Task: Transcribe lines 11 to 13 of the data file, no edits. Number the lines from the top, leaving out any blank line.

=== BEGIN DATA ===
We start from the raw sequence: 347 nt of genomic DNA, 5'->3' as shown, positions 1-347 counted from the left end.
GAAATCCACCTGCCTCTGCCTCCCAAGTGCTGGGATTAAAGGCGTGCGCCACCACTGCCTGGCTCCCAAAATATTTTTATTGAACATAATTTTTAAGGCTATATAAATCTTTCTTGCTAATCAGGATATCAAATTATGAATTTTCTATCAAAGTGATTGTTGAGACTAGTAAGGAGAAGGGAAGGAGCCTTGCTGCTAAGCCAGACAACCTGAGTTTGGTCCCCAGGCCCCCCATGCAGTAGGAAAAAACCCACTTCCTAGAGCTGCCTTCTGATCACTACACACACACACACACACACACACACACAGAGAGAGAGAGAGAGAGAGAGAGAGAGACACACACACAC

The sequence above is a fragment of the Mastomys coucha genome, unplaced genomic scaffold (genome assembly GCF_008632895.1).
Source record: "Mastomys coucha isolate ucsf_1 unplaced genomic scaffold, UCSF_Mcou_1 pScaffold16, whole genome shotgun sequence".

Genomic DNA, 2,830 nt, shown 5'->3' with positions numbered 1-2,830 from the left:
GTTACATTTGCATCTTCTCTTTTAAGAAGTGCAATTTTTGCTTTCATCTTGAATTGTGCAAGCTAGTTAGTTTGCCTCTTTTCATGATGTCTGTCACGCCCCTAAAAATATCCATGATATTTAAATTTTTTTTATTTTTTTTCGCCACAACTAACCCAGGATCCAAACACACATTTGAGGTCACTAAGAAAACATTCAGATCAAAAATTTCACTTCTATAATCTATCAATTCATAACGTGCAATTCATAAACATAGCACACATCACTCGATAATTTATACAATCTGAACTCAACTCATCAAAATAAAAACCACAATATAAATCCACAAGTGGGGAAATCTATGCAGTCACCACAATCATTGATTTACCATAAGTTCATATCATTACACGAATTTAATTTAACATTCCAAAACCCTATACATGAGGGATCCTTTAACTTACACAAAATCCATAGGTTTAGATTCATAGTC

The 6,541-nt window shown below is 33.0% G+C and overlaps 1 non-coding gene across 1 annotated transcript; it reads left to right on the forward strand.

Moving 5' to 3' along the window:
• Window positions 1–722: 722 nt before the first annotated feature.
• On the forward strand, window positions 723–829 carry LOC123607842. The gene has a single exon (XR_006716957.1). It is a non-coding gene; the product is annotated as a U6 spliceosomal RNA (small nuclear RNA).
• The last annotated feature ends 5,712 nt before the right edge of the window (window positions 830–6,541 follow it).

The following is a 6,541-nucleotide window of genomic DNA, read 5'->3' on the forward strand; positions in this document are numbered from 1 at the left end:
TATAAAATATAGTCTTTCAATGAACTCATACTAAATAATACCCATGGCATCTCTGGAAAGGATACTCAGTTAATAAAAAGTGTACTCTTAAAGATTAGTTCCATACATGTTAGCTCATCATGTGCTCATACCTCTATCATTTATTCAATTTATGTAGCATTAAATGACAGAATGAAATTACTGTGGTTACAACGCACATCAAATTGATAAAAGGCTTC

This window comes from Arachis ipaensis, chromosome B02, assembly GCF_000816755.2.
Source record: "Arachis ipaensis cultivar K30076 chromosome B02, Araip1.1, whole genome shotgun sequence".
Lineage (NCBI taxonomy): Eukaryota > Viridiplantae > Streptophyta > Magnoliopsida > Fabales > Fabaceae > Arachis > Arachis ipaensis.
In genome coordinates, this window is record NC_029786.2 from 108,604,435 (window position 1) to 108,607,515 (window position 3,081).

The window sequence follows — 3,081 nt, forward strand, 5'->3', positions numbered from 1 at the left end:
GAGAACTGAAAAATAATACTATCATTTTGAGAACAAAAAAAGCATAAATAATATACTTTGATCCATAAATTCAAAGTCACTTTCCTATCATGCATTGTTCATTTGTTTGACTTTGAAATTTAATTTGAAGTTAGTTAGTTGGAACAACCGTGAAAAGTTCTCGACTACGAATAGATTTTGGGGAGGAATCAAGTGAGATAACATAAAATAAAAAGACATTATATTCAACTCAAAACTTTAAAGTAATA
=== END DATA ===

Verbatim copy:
• The last annotated feature ends 5,712 nt before the right edge of the window (window positions 830–6,541 follow it).

The following is a 6,541-nucleotide window of genomic DNA, read 5'->3' on the forward strand; positions in this document are numbered from 1 at the left end:
TATAAAATATAGTCTTTCAATGAACTCATACTAAATAATACCCATGGCATCTCTGGAAAGGATACTCAGTTAATAAAAAGTGTACTCTTAAAGATTAGTTCCATACATGTTAGCTCATCATGTGCTCATACCTCTATCATTTATTCAATTTATGTAGCATTAAATGACAGAATGAAATTACTGTGGTTACAACGCACATCAAATTGATAAAAGGCTTC